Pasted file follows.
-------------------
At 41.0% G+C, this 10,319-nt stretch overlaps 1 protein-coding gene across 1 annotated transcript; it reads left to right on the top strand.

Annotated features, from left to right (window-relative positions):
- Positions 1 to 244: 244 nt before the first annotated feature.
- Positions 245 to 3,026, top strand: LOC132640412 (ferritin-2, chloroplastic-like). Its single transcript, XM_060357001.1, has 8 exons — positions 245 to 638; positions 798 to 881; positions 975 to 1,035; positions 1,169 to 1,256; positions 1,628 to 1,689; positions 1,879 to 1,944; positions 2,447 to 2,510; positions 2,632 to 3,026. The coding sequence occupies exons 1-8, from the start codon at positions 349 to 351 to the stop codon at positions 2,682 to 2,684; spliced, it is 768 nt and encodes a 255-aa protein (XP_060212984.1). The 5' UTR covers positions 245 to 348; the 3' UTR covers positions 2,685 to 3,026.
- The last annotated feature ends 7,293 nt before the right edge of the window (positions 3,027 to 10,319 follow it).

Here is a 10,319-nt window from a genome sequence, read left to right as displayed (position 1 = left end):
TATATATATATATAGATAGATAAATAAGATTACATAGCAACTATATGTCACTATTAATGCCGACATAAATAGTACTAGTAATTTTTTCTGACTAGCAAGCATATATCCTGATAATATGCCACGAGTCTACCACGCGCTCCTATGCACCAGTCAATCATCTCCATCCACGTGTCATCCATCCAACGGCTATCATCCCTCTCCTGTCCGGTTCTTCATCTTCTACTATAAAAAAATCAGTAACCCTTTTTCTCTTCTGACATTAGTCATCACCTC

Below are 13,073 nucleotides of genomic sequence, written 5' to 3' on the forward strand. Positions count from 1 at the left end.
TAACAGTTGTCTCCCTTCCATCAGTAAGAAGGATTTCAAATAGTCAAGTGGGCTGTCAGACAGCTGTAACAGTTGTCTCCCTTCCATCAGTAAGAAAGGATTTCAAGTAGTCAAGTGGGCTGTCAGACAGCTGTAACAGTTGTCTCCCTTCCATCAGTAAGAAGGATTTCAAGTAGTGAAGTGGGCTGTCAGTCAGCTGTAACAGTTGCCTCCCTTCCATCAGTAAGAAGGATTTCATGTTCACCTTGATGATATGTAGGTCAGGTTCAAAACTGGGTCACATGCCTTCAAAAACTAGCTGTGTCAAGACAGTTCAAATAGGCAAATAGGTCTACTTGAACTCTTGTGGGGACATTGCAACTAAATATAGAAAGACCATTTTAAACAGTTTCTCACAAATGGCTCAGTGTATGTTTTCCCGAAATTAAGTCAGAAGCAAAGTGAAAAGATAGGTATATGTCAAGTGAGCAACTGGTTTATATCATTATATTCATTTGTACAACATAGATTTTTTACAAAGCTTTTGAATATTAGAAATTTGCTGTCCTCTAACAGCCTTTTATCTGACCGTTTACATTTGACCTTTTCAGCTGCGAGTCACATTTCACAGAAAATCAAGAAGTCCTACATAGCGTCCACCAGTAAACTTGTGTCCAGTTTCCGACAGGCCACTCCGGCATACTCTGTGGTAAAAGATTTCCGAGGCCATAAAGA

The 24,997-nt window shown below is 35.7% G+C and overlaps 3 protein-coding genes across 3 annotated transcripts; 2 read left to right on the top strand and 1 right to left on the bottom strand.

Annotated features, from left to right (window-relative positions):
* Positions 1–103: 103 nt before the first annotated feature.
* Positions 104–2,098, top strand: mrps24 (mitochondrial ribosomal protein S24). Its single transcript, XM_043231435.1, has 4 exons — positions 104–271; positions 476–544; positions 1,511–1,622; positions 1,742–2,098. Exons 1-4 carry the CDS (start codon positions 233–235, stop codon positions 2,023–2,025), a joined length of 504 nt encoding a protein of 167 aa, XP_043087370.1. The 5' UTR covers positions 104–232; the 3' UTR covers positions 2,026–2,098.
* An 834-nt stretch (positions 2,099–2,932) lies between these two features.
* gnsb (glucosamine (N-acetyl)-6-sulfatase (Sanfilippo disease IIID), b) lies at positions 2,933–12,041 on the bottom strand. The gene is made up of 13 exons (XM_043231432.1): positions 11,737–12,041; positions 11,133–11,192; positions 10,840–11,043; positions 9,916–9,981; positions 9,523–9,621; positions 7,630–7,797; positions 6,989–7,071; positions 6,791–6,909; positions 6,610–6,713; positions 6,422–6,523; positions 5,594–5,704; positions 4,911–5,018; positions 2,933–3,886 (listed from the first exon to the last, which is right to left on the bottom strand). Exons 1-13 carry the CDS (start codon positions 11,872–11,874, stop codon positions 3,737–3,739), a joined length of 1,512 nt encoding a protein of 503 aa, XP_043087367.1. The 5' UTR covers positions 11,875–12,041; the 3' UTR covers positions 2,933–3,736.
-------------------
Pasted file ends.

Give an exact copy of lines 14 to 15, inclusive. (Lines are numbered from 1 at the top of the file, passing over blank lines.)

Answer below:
* An 834-nt stretch (positions 2,099–2,932) lies between these two features.
* gnsb (glucosamine (N-acetyl)-6-sulfatase (Sanfilippo disease IIID), b) lies at positions 2,933–12,041 on the bottom strand. The gene is made up of 13 exons (XM_043231432.1): positions 11,737–12,041; positions 11,133–11,192; positions 10,840–11,043; positions 9,916–9,981; positions 9,523–9,621; positions 7,630–7,797; positions 6,989–7,071; positions 6,791–6,909; positions 6,610–6,713; positions 6,422–6,523; positions 5,594–5,704; positions 4,911–5,018; positions 2,933–3,886 (listed from the first exon to the last, which is right to left on the bottom strand). Exons 1-13 carry the CDS (start codon positions 11,872–11,874, stop codon positions 3,737–3,739), a joined length of 1,512 nt encoding a protein of 503 aa, XP_043087367.1. The 5' UTR covers positions 11,875–12,041; the 3' UTR covers positions 2,933–3,736.